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Todd Villarrubia

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Will My Family Need to Pay an Estate Tax?

Posted On: March 14, 2024

By: Todd Villarrubia

Todd M. Villarrubia, an authority in wealth planning and preservation, brings over 30 years of in-depth, experience to the complex challenges of safeguarding familial and individual wealth. Based in New Orleans, Louisiana, his expertise is not only recognized in the local community but also reverberates within the legal industry.
Wealth Planning Research
In 2024, the federal estate tax ranges from 18% to 40%, depending on how much the value of the estate exceeds the current exemption limit of $13.61 million.

Known as the “death tax,” an estate tax is applied to assets inherited by others when you die. In addition to the federal tax, twelve states and the District of Columbia have their own estate taxes, says a recent article from CNBC, “What is estate tax and who pays it?”

Inheritance taxes and estate taxes are often confused. A beneficiary pays inheritance taxes, while estate taxes are paid from the decedent’s estate before any remaining property or assets are distributed to heirs.

One of the executor’s duties is to file an estate tax return. The value of the assets is usually determined by their fair market value.

The unlimited marital deduction means the surviving spouse is exempt from federal estate taxes.  However, the second spouse to die’s estate will need to pay estate taxes.

The current federal estate tax exemption ranges from 18% to 40%, depending on how much the estate is over $13.61 million. This historically high number will revert to $5 million (indexed for inflation) on January 1, 2026.

Twelve states and the District of Columbia impose their own estate taxes. These include Connecticut, Hawaii, Illinois, Maine, Maryland, Massachusetts, Minnesota, New York, Oregon, Rhode Island, Vermont, and Washington. Connecticut and Vermont have flat estate taxes. However, most estate tax rates increase with the total value of the assets.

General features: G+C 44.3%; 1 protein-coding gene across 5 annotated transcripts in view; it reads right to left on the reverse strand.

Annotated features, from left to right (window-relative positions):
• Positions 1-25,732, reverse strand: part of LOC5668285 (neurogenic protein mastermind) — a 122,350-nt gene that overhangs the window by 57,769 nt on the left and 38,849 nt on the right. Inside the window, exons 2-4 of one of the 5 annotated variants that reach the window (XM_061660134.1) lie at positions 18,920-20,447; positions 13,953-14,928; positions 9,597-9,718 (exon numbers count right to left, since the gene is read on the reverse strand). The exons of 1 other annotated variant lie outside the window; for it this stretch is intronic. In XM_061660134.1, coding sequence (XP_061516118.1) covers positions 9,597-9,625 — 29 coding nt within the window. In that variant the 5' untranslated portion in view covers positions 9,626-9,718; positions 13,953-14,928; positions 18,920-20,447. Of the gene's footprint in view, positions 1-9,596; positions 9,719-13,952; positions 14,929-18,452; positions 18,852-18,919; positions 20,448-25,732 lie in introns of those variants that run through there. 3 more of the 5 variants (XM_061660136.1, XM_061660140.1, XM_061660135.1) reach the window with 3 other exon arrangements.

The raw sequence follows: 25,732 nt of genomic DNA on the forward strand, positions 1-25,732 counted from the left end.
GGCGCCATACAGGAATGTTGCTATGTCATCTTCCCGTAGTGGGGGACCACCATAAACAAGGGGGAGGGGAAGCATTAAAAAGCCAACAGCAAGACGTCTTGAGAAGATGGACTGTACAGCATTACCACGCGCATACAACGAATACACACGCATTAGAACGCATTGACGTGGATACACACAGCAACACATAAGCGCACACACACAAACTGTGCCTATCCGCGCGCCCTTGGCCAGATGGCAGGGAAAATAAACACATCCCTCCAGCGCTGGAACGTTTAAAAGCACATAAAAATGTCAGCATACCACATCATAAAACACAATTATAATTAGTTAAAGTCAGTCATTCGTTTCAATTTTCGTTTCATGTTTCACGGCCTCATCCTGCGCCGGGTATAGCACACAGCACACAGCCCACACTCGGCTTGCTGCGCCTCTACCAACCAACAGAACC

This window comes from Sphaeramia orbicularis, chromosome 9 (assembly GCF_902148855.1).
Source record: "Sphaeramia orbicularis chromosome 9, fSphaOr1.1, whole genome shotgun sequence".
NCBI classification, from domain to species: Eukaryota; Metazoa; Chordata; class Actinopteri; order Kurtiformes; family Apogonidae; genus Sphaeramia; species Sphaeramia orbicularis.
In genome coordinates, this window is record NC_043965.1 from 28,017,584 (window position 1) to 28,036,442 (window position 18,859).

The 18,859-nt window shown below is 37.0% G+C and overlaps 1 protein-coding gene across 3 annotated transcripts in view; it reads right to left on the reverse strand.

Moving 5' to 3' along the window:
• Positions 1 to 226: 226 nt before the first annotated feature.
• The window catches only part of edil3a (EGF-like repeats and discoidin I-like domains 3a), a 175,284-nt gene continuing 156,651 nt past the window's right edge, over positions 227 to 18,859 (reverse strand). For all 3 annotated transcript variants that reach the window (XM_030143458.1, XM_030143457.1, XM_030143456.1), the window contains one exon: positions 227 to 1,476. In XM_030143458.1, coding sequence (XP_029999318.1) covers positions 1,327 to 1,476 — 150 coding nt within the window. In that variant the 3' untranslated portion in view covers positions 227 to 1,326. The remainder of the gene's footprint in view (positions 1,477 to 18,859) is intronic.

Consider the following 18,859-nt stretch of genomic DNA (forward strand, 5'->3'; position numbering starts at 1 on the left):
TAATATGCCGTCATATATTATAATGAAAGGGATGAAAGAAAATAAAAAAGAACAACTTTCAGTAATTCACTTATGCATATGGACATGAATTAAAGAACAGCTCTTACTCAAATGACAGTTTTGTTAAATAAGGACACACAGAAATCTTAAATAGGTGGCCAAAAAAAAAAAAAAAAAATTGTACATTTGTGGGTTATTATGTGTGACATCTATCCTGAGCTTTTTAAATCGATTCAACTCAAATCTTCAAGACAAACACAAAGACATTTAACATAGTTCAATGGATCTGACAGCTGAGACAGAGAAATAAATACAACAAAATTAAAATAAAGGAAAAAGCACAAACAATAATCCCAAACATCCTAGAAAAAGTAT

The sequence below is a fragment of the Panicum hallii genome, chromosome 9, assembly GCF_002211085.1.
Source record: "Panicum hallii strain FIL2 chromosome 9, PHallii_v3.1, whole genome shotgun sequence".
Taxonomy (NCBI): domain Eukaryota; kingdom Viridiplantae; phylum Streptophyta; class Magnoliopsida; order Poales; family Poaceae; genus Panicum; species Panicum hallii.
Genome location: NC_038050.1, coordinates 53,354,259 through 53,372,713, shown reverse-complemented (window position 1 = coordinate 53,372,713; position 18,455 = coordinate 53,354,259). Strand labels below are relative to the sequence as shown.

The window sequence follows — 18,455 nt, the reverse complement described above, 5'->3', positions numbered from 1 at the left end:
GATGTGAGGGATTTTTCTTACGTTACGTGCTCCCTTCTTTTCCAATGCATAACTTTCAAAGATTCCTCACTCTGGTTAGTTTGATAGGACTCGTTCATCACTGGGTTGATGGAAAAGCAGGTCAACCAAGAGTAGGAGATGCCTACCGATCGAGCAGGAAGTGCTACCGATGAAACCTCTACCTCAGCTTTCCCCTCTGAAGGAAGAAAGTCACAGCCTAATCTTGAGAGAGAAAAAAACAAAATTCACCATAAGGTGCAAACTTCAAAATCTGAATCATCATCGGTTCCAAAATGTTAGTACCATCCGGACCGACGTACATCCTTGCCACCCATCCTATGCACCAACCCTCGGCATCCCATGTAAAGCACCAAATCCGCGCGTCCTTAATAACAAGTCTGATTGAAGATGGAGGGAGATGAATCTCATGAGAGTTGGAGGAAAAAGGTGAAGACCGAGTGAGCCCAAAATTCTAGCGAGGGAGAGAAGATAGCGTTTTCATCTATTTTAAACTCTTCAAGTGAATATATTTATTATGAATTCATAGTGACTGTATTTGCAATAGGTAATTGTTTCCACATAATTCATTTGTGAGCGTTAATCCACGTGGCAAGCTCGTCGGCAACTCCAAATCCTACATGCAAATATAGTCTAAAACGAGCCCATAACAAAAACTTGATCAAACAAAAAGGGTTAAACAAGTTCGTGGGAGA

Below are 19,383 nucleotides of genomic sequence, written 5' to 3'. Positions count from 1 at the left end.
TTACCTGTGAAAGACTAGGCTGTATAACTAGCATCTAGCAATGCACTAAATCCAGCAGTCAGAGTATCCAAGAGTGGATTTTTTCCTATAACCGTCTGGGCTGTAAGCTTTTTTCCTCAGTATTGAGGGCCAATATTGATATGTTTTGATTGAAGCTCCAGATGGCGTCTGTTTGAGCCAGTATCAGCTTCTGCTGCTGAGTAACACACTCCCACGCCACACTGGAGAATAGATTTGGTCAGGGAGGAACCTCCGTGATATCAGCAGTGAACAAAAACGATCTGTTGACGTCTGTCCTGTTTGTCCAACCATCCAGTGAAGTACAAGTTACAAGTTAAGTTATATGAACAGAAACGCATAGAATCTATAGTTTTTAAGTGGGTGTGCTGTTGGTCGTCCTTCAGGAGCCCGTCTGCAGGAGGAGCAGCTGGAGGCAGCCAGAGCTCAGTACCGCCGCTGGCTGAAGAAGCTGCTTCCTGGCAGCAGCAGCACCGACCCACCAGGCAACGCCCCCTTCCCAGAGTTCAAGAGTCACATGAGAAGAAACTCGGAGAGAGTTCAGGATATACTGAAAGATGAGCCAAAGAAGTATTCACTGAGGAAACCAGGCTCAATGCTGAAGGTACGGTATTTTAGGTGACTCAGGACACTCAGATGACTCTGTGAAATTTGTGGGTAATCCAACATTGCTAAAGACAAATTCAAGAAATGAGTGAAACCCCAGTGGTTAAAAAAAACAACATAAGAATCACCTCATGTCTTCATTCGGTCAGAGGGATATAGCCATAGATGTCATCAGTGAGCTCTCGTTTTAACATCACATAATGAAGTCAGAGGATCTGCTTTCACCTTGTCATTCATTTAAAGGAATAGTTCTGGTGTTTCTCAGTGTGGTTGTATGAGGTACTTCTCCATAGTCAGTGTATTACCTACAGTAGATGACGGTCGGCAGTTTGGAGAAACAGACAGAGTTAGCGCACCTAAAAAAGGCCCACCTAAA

An experienced estate planning attorney will help identify strategies to minimize or avoid paying estate taxes altogether. For instance, if you leave assets to a qualifying charity, that amount is deducted from the gross estate before taxes.

Gifting is a frequently used means of minimizing estate taxes. In 2024, you can gift up to $18,000 per individual without paying the federal gift tax and without the gift counting towards your lifetime gift exemption of $13.61 million. A married couple may give up to $36,000 tax-free combined.

Irrevocable trusts transfer control of an asset from the grantor to the beneficiary, protecting it from creditors and reducing the estate's value. While rules vary from state to state, irrevocable trusts typically may not be amended, modified, or terminated without the beneficiary's consent.

Contributions can also be made to 529 educational plans, which offer tax-free earnings and withdrawals for educational expenses. They are excluded from the taxable estate. However, the contribution can’t be more than $18,000 per year, or it will be subject to the gift tax. Each state sets its own contribution limits per beneficiary.

Most Americans don’t have to pay federal estate taxes. Still, many state taxes have lower exemption levels, so speak with your estate planning attorney to learn your estate’s tax liability and consider how to minimize it for your heirs.

Reference: CNBC (Feb. 17, 2024) “What is estate tax and who pays it?”

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